Thursday, September 24, 2009

On credit default swaps, the Fool has it right

At a "Motley Fool" roundtable, the following question was asked -- "What financial regulation would you like to see implemented?"

Fool staffer Morgan Housel answered as follows.

"My Foolish colleague Ilan Moscovitz and I have discussed that if we can't find the will to regulate something as absurd as credit default swaps -- with which derivatives investors can insure debt they don't even own -- then the odds of passing any meaningful financial reform are nil. Simple talk of reforming the credit default swap market has been met with fierce opposition. That worries us about the prospect of overhauling more sensitive areas of the industry."

Over a year ago here, ENS became obsessed with the credit default swap issue. When the dust began to settle in early 2009 and we learned that there were by some estimates $60 trillion* of credit default swaps written against no more than $2 trillion of subprime mortgage backed securities, it seemed obvious that this was a starting point of reform to prevent hair trigger panics in the financial system for the benefit of a few. The only rationale for the roadblocks set up against reform on this important issue seems to be that many Republicans are dedicated to unfettered free markets while many Democrats are dedicated to uninterrupted free money. Is that the same thing?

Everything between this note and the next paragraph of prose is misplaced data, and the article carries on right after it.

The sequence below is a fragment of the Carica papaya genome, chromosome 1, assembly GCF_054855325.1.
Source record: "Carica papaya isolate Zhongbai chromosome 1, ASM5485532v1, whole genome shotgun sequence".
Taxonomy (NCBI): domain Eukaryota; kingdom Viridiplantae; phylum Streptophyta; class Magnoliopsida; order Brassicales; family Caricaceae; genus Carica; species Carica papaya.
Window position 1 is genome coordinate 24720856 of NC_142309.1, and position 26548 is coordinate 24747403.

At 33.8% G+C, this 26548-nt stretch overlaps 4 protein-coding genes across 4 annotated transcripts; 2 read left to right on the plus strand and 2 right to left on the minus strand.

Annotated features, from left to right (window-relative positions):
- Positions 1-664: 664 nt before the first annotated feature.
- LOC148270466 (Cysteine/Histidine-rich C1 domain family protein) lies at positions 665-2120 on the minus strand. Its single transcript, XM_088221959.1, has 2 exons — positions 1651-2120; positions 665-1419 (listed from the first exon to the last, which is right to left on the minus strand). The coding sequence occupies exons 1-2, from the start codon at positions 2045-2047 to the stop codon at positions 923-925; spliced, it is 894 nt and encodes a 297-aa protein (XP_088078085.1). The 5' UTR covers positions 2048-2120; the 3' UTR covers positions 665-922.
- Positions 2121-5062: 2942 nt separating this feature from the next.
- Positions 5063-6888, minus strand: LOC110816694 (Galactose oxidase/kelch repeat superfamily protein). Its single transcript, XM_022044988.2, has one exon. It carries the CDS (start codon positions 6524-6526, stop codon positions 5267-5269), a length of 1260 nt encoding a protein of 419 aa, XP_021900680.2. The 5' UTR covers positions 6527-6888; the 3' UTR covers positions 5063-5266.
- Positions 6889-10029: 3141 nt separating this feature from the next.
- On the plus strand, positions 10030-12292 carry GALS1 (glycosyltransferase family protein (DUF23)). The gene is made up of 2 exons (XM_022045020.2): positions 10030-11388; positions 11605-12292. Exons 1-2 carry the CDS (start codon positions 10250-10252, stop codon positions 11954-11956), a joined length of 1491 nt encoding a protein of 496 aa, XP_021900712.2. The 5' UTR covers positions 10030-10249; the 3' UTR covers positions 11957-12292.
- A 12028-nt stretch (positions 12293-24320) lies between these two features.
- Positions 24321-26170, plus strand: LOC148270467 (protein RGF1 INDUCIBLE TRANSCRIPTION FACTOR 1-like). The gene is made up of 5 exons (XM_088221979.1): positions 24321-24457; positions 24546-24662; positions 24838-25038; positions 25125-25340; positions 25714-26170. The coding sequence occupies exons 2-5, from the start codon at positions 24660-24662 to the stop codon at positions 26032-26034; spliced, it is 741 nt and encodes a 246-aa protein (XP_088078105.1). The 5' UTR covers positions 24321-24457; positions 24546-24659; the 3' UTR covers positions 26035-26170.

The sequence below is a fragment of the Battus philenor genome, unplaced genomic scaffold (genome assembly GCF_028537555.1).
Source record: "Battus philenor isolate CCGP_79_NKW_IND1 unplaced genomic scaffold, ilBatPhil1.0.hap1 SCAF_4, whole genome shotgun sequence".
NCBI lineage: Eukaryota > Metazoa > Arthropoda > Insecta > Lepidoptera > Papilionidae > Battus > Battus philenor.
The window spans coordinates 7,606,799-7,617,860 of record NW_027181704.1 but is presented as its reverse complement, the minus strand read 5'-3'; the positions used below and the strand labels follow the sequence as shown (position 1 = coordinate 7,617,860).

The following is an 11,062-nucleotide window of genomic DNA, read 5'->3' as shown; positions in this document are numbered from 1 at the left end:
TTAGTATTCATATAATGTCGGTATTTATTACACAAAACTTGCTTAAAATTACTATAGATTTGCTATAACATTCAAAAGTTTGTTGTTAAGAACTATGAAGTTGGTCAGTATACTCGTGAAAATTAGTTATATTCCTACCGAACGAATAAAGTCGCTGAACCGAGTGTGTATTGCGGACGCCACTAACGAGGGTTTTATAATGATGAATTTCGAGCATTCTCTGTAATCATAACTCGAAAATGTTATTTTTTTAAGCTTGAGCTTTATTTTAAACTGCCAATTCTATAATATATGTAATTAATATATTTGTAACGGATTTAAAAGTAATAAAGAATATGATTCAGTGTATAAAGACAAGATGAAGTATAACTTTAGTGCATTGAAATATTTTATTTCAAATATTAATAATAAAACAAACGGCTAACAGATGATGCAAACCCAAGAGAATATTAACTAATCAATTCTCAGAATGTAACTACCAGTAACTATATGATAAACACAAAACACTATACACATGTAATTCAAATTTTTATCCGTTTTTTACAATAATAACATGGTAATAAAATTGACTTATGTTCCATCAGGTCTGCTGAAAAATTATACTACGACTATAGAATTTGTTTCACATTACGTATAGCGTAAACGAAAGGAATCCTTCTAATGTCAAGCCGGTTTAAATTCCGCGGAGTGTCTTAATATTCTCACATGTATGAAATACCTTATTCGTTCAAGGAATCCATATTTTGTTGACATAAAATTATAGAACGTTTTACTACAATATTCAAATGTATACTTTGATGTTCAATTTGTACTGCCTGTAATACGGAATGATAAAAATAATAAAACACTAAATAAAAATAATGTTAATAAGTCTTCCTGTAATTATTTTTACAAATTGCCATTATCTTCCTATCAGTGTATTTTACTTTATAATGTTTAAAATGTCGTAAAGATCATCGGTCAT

Those at the pinnacle of the trading based segment of the hedge fund industry are powerful and well connected.

*The estimated $60 trillion is notional value, meaning the value of the instruments being insured versus the actual exposure of a swap. In the case of most derivatives notional value is a meaningless exposure number. Unfortunatately in the case of credit default swaps on subprime mortgages the ride down was so abrupt that notional is not completely irrelevant. Also it should be noted that there is no information on at what points in the collapse process many of the swaps were written. This is important as a swap written when a security was already trading at 40% of original value represents much less negative value to the writer of the swap than one written when the security was originally issued at par. The important point remains. CDS's were written on multiples of the securities that existed.


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